Clairvoyant femme fatale Nicola Six has been living with a dark premonition of her impending death by murder. She begins a tangled love affair with three uniquely different men: one of whom she knows will be her murderer.
An entry-level employee at a powerful corporation finds himself occupying a corner office, but at a dangerous price: he must spy on his boss's old mentor to secure for him a multi-billion dollar advantage.
Rattling around in his mansion in the Hamptons, faded Sinatraesque crooner and notorious ladies man Paul Lombard stews over the acclaim that eluded him in his career and the trail of romantic wreckage he left in his wake. Matters are complicated when his punk rocker daughter Jude arrives in need of a place to stay and burdened with problems of her own....including a rivalry with her overachieving sister, her own ruinous love life, and above all, a fraught relationship with her famous father.
The birthday shown on Paul's Wikipedia page is Christopher Walken's actual birthday. See more »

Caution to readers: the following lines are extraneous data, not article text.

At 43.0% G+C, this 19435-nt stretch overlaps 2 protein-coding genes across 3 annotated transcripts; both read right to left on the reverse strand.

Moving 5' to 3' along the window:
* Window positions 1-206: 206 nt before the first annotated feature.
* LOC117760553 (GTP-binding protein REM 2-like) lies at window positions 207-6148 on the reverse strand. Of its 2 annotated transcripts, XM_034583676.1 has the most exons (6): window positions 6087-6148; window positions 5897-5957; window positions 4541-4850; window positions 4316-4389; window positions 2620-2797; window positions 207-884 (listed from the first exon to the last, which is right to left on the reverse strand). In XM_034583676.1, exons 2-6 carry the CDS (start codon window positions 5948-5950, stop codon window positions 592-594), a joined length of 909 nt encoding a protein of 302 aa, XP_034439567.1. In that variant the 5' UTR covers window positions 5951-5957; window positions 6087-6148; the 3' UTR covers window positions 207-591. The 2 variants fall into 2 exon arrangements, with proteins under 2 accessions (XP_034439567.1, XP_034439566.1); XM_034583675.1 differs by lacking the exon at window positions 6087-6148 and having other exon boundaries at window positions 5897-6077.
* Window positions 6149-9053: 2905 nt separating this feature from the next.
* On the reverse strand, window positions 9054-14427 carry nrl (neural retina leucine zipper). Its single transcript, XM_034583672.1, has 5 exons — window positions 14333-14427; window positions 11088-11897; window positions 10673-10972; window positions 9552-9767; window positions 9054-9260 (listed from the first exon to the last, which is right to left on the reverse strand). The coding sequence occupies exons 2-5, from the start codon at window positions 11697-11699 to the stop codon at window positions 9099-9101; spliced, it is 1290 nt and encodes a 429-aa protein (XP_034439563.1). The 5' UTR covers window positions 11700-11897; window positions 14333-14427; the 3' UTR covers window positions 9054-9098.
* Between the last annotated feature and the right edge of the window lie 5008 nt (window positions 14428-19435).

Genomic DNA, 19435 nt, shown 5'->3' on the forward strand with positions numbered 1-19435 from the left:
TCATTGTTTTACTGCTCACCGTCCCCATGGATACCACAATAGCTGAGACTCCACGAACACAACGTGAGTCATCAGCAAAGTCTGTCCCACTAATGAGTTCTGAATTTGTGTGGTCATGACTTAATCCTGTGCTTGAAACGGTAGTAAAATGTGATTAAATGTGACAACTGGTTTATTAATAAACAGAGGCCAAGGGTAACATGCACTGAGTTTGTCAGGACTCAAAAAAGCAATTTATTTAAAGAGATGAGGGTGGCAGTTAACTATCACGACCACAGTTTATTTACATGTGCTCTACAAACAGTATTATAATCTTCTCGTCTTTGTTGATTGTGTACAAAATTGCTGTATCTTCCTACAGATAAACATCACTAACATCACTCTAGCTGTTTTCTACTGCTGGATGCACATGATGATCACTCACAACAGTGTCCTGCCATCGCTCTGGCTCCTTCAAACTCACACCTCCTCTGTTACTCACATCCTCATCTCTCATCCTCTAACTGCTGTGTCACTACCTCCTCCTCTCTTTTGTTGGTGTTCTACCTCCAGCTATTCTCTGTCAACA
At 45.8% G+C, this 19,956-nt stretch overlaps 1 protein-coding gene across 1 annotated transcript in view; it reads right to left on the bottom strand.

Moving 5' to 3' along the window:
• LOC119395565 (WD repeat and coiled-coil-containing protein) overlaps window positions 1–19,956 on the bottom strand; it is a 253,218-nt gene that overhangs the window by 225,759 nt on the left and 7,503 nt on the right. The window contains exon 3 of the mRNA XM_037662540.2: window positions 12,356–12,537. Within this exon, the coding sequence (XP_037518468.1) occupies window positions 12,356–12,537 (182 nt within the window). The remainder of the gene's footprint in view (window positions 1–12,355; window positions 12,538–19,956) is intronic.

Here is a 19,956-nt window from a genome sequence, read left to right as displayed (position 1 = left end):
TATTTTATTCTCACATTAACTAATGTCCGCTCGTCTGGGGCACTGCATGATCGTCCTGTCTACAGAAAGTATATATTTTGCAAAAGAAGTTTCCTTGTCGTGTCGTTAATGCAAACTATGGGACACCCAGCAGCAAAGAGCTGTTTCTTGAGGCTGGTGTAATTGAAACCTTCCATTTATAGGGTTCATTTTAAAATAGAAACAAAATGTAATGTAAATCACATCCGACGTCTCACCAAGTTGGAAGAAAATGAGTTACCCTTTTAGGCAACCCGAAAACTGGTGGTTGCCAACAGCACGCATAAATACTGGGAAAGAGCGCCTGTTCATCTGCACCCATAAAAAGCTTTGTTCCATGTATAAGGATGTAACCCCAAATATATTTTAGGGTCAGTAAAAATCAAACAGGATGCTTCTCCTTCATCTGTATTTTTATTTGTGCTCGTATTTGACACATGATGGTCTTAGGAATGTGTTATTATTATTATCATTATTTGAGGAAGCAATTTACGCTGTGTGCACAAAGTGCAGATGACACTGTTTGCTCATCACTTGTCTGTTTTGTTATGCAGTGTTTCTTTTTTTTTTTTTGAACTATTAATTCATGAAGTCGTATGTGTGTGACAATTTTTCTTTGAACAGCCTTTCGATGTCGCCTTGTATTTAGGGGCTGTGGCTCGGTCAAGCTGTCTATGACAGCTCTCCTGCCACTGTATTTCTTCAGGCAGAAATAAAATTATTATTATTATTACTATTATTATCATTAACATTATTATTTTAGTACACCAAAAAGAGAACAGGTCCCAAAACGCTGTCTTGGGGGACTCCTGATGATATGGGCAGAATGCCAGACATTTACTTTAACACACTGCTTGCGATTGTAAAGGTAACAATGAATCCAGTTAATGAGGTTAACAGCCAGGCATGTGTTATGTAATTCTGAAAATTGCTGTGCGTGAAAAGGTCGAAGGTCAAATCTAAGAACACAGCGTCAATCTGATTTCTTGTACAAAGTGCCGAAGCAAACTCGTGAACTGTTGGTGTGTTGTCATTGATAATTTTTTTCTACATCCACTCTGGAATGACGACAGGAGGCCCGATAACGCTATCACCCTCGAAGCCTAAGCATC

Paul gives David an old nudie magazine whose cover says Playhouse, but when the boy is seen leafing through it, the Table of Contents clearly reads Playboy. See more »
I know it's standard new age procedure to blame your parents for your troubles, and I take my share of blame for my problems and yours too, but you cannot make me a stooge for everything that makes you unhappy about yourself. You should thank me.
[asking in disgust]
[with a smirk]
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Quirky, Fun, and Thoughtful: Everything an Indie should be.
In an era of recycled comic book sequel films and films praised more for their technical aspects than their substance, 'When I Live My Life Over Again' is very refreshing. First of all, Amber Heard is great in this breakout role for her, and I have no significant qualms with her performance, or really, anything in the film. Christopher Walken, however, steals the show, delivering his best performance in years, and is probably my personal favorite of his. He perfectly personifies the aging, listless, dad, and his low key style blends perfectly with Amber Heard's more loud and reckless style. Ultimately, this film, without giving away too much, is everything an independent film should be, and seeing it at the TriBeCa Film Festival was quite the treat.
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